Bucket List Worthy Hot off the Press
Many travelers know little about Poland aside from its pierogi, kielbasa and other mouthwatering national fare, but the country’s magic extends far beyond its foods. From mountain vistas to leisurely canoe rides, Medieval architecture and alluring nightlife, Poland is a country that always surpasses visitors’ expectations.
The Tatra Mountains are more than the highest mountains in Poland, they’re an outdoor wonderland full of fairytale scenery. Valleys, mountain pastures, forests, lakes and countless other unique geological wonders turn this section of the Carpathians into an outdoor playground that’s fun in all seasons.
Traditional Polish villages are just as picturesque as the landscapes in which they lie. Many of the houses built before World War II in Poland were either palaces or two- to four-room wooden houses. After World War II, brick homes became more popular, but in some rural areas and small Polish towns, examples of the old wooden architecture still exist.
Poznan’s historic Old Market Square was established in 1253. The square is the third largest in all of Poland, and it’s an ideal place to grab a coffee, a beer or a meal while admiring the ancient sites. Visit in the summer months, and you’ll enjoy outdoor beer gardens in the square and a number of exciting cultural events.
The Malbork Castle, or the Castle of the Teutonic Order in Malbork, is the largest castle in the world in terms of surface area. The castle was constructed by the Teutonic Knights in Prussia after the conquest of Old Prussia, and its size and beauty are astounding.
Warsaw, the capital city of Poland, is full of history, culture and enough action to please any city lover. Whether you’re into funky festivals, nonstop nightlife, museums, art galleries, fine dining or shopping, Warsaw is one of those cities that won’t let you leave disappointed.
Gdansk’s Old Town offers visitors a modern-day trip back to the Middle Ages. It’s one of Europe’s largest historical centres, and a majority of the streets are in the exact same places that they were in Medieval times. Plenty of authentic, historic buildings still stand, and a walk down the wide pedestrian street Dlugi Targ is a must for any first-timer.
Poland’s coastline along the Baltic Sea offers some of the most picturesque scenes in the entire country, including sandy beaches, quaint towns and stunning rocky shores.
Wherever you are in Poland, there is likely some rare and wonderful wildlife nearby. From swans in the marshlands to grey wolves in the Carpathians and European Bison in the Bialowieza National Park, Poland is a nature-lover’s dreamland.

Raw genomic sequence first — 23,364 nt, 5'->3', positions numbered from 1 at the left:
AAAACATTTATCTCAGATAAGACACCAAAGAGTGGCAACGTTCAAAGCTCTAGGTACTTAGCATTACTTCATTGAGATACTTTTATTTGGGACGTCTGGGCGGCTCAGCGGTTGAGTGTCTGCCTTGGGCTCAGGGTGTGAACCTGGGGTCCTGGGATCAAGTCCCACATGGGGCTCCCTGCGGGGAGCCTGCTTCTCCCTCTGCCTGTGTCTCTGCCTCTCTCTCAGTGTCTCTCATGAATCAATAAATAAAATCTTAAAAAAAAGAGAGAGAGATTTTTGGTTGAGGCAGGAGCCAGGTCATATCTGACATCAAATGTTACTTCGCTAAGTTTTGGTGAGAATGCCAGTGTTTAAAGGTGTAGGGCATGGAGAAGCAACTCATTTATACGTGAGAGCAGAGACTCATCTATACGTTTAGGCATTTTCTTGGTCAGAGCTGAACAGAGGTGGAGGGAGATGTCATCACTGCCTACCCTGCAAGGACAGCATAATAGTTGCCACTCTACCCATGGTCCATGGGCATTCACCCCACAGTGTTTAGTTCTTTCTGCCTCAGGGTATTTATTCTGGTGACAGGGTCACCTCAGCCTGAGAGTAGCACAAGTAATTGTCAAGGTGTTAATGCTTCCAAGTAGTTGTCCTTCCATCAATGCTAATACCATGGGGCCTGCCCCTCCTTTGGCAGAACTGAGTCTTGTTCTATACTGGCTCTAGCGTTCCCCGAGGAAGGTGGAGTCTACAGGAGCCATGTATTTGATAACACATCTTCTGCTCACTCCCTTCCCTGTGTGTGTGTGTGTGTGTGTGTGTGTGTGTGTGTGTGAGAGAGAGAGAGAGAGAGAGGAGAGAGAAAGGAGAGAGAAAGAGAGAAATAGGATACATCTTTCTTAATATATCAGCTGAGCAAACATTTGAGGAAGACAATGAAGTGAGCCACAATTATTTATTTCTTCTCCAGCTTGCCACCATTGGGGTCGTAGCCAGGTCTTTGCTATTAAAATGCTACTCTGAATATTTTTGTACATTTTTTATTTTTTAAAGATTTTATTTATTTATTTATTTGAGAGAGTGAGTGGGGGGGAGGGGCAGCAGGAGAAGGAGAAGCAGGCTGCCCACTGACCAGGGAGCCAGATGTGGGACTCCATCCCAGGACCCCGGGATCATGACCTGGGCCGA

The historic city of Gdansk sits at the mouth of the Motlawa River. It is believed that the Motlawa Ferry in Gdansk has been crossing the river to the island of Ołowianka since 1687.
Wroclaw’s Rynek, or market square, was reconstructed from ruins after the famous Siege of 1945. Although, the square and its surrounding urban grid are said to date back to 1241. It was one of the largest squares in all of Europe when it was first constructed, and it remains one of the largest to this day.
Warsaw is known for offering an incredibly diverse mix of pubs, bars and nightclubs, and it has been said that the country’s second largest city (Krakow) has the highest density of bars in the entire world. Whichever city you’re visiting in Poland, it’s likely you’ll get roped into the exciting nighttime scene.
Northern Poland’s Masurian Lake District is famous for its more than 2,000 gorgeous lakes that make for some of the best outdoor scenes and activities the country has to offer.
Lublin, once a centre of trade and diplomatic activity in Poland, has become a gathering place of students, musicians, business people, scientists and artists. Lublin Old Town is one of Poland’s most prized complexes of historic buildings, and the combination of history and colourful culture make for one of the country’s must-visit cities.
Torun, one of Poland’s oldest cities, lies beautifully along the Vistula River. The city is so breathtaking that its medieval section was named a UNESCO World Heritage Site in 1997, its Old Town was added to the list of the Seven Wonders of Poland in 2007 and it was ranked as one of the “Best Cities to Live in Poland” in 2009.
Poland’s thousands of lakes are hot spots for outdoor activities in the summer months. Sailing, swimming, kayaking, fishing and an endless array of other water sports draw tourists in for leisurely lakeside vacations.
The Świętokrzyskie Province, also known as the Holy Cross Province, is the second smallest of Poland’s 16 provinces. Its location in central Poland offers the famed Swietokrzystkie Mountains, historic sites and charming small towns that provide a look into everyday life in this captivating Central European country.
Oscypek is a smoked cheese made from salted sheep’s milk and a touch of cow’s milk that is exclusively made in Poland’s Tatra Mountain region. The exact recipe is carefully protected, and the cheese production process isn’t easy, so your best option is to eat your fill while you’re in the country.